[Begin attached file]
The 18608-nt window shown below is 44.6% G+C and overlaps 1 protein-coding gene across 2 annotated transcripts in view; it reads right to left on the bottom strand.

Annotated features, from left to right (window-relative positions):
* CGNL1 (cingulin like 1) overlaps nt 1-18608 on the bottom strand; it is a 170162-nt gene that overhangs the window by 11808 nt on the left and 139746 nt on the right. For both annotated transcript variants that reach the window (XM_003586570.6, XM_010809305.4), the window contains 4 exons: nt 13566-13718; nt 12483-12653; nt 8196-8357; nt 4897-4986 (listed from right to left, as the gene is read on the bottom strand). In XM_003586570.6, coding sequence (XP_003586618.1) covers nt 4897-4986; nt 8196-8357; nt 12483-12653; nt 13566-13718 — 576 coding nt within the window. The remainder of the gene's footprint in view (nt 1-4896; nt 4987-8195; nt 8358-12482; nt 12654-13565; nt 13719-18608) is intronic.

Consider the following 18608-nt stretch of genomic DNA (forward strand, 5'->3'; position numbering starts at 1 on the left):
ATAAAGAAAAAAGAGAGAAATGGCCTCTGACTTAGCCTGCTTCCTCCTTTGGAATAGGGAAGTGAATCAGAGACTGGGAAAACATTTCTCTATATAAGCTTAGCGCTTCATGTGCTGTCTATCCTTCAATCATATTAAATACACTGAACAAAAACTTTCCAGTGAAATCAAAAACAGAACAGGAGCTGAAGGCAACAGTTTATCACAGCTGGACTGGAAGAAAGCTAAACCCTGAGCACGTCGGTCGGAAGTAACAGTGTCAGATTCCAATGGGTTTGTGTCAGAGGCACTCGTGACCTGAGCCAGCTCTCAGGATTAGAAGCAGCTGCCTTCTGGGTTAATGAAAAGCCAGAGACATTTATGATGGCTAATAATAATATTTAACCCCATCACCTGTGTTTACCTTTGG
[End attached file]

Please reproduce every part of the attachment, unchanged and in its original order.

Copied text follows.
The 18608-nt window shown below is 44.6% G+C and overlaps 1 protein-coding gene across 2 annotated transcripts in view; it reads right to left on the bottom strand.

Annotated features, from left to right (window-relative positions):
* CGNL1 (cingulin like 1) overlaps nt 1-18608 on the bottom strand; it is a 170162-nt gene that overhangs the window by 11808 nt on the left and 139746 nt on the right. For both annotated transcript variants that reach the window (XM_003586570.6, XM_010809305.4), the window contains 4 exons: nt 13566-13718; nt 12483-12653; nt 8196-8357; nt 4897-4986 (listed from right to left, as the gene is read on the bottom strand). In XM_003586570.6, coding sequence (XP_003586618.1) covers nt 4897-4986; nt 8196-8357; nt 12483-12653; nt 13566-13718 — 576 coding nt within the window. The remainder of the gene's footprint in view (nt 1-4896; nt 4987-8195; nt 8358-12482; nt 12654-13565; nt 13719-18608) is intronic.

Consider the following 18608-nt stretch of genomic DNA (forward strand, 5'->3'; position numbering starts at 1 on the left):
ATAAAGAAAAAAGAGAGAAATGGCCTCTGACTTAGCCTGCTTCCTCCTTTGGAATAGGGAAGTGAATCAGAGACTGGGAAAACATTTCTCTATATAAGCTTAGCGCTTCATGTGCTGTCTATCCTTCAATCATATTAAATACACTGAACAAAAACTTTCCAGTGAAATCAAAAACAGAACAGGAGCTGAAGGCAACAGTTTATCACAGCTGGACTGGAAGAAAGCTAAACCCTGAGCACGTCGGTCGGAAGTAACAGTGTCAGATTCCAATGGGTTTGTGTCAGAGGCACTCGTGACCTGAGCCAGCTCTCAGGATTAGAAGCAGCTGCCTTCTGGGTTAATGAAAAGCCAGAGACATTTATGATGGCTAATAATAATATTTAACCCCATCACCTGTGTTTACCTTTGG